Flood Prevention Starts at the Soil
How controlling sediment reduces flooding


Construction. It seems to be everywhere during the summer; along the highway on our drive to work, the neighboring plot of land that will become a single family home, or a new commercial facility that will bring jobs to the community. Part of our role here at Allegheny County Conservation District (ACCD) is to help ensure that these activities do not cause accelerated environmental issues that can result in stream pollution and flooding.

What it takes to control sediment in Allegheny County
ACCD’s Resource Conservationists review and regulate construction activities in Allegheny County through two courses of action: plan review and field inspection. A very important aspect in both of these areas is erosion and sediment best management practices, or E&S BMPs for short.

A few E&S BMPs that may be recognizable include compost filter sock, silt fence and erosion control blanketing. The main purpose of these controls is to keep sediment disturbed during earthmoving activities from leaving the site and polluting our rivers, streams, and tributaries as well as from entering roadways and neighboring properties.

Some BMPs keep sediment on site while allowing water to pass. Others are used to help stabilize disturbed soils from further erosion. During the review process, we evaluate the proposed placement of these, and other BMPs, to ensure suitable coverage with proper positioning and sizing. During field inspections, we make sure BMPs are installed and maintained per plan and, at times, make adjustments to provide proper control. This can be achieved with the installation of additional BMPs or adjusting placement and/or size.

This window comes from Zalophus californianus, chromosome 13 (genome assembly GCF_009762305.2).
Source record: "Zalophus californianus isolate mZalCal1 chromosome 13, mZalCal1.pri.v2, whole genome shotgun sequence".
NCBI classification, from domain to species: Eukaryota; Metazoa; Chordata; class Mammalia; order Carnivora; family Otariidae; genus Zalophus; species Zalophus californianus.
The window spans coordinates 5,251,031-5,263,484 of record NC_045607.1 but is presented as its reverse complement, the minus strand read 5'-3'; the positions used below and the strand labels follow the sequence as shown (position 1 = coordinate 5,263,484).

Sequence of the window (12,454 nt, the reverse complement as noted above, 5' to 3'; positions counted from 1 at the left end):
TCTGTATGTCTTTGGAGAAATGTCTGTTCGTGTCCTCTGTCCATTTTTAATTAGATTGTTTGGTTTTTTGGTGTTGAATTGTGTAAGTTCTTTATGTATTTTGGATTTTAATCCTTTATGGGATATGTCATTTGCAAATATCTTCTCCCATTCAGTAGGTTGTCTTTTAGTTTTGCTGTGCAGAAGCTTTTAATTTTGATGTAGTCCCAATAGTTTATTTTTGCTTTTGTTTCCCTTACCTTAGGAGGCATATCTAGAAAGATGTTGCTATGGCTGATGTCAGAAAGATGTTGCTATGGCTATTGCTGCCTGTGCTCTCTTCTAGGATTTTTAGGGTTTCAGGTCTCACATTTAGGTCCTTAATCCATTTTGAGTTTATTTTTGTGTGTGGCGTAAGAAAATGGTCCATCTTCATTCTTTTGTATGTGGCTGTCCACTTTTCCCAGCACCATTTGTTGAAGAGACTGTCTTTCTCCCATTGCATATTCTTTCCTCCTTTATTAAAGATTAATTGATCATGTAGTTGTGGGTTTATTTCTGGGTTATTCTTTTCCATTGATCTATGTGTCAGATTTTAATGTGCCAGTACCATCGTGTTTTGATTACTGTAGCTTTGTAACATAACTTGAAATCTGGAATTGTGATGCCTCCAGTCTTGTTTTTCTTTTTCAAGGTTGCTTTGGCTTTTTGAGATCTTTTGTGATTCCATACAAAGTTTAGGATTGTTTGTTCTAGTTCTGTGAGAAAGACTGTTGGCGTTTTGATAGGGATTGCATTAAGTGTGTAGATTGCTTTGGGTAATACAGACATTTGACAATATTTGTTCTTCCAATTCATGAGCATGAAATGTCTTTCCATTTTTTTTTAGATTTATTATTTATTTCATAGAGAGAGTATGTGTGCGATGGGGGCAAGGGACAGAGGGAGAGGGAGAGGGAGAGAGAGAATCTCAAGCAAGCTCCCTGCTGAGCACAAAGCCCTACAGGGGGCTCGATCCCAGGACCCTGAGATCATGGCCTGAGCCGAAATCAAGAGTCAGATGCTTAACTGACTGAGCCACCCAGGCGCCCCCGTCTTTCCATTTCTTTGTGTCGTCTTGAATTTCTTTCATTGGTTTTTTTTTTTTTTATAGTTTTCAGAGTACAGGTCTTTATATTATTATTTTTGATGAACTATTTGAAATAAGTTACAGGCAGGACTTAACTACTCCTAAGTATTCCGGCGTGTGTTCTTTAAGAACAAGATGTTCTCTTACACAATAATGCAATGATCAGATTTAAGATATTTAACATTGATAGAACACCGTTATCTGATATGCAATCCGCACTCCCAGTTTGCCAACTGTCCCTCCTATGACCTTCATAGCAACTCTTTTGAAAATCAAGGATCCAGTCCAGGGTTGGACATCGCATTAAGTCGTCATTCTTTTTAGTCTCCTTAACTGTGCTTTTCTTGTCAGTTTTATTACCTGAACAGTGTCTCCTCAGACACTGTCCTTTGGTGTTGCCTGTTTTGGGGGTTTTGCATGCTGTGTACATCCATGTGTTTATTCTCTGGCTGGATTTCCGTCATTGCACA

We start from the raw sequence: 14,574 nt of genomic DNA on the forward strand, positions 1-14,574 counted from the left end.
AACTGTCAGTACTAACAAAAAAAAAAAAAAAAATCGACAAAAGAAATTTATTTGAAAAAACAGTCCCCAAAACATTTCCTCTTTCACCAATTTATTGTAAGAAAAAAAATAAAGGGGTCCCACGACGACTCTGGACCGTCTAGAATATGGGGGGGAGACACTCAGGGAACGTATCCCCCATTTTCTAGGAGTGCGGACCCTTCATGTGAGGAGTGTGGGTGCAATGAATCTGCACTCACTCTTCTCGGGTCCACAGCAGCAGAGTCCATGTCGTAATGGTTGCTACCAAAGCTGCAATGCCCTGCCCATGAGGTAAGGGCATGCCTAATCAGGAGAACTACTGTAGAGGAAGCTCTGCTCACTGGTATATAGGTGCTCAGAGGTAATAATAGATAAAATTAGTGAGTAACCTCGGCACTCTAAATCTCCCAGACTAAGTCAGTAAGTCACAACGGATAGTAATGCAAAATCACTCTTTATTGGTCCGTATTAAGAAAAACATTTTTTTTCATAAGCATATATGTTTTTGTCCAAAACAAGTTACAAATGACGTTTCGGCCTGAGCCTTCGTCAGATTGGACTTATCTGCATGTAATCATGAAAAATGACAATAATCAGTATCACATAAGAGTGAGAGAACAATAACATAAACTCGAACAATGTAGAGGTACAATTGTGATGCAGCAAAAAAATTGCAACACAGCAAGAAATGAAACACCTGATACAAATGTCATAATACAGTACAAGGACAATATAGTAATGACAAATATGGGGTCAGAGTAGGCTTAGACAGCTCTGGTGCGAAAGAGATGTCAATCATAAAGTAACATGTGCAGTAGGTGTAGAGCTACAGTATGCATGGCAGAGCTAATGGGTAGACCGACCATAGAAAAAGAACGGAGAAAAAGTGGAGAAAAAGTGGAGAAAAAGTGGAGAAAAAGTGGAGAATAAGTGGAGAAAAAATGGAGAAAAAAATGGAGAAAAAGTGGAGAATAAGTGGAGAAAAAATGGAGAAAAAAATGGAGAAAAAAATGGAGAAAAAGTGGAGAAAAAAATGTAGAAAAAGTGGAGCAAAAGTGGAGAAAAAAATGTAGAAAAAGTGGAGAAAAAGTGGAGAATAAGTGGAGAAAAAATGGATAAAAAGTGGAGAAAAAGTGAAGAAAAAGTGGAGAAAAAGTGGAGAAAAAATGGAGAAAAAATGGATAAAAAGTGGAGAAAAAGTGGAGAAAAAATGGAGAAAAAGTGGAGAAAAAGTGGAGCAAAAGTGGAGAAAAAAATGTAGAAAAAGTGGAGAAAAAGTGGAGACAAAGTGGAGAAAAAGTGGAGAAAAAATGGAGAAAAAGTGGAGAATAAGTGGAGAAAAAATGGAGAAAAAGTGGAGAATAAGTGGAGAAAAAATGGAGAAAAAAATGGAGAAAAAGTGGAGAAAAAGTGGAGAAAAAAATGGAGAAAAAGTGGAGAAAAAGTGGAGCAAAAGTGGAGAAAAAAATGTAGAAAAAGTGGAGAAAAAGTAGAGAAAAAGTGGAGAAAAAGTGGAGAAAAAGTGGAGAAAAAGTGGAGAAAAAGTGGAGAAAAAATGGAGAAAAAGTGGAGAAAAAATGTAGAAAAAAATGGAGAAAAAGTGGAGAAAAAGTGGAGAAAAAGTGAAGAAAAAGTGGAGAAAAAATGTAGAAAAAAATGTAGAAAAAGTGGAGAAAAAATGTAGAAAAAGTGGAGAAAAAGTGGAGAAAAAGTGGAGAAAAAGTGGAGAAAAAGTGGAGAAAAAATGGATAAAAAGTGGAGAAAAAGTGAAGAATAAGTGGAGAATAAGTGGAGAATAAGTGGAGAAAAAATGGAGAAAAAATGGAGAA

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Sediment basins, a common E&S BMP, are designed to hold water long enough to allow sediment to drop to the bottom of the basin before water is released in waterways.

How Sediment Causes Flooding
We see a lot of flooding in our area, especially with recent rain storms. So why are we focusing so much on sediment rather than stormwater itself? Among other environmental issues, sediment pollution directly causes flooding.

When soil isn’t managed during construction, increased sediment can cause accelerated damage to the floor and banks of waterways. Vegetation buffers, that help control both sediment and water, are removed, which causes flow paths to continually widen and makes waterways more susceptible to flooding. Accumulation of sediment downstream can have an upstream effect when water is diverted to other nearby waterbodies, also causing additional flooding.

The Cost of Erosion
Removal of sediment in waterways can be difficult, costly and in some instances generates additional environmental issues. Erosion of soils is a naturally occurring activity, but construction can accelerate the process causing over $16 billion in environmental damage every year. Loss of land, flooded homes and streets, and irreparably damaged habitats are just some of the issues ACCD is trying to avoid through soil management.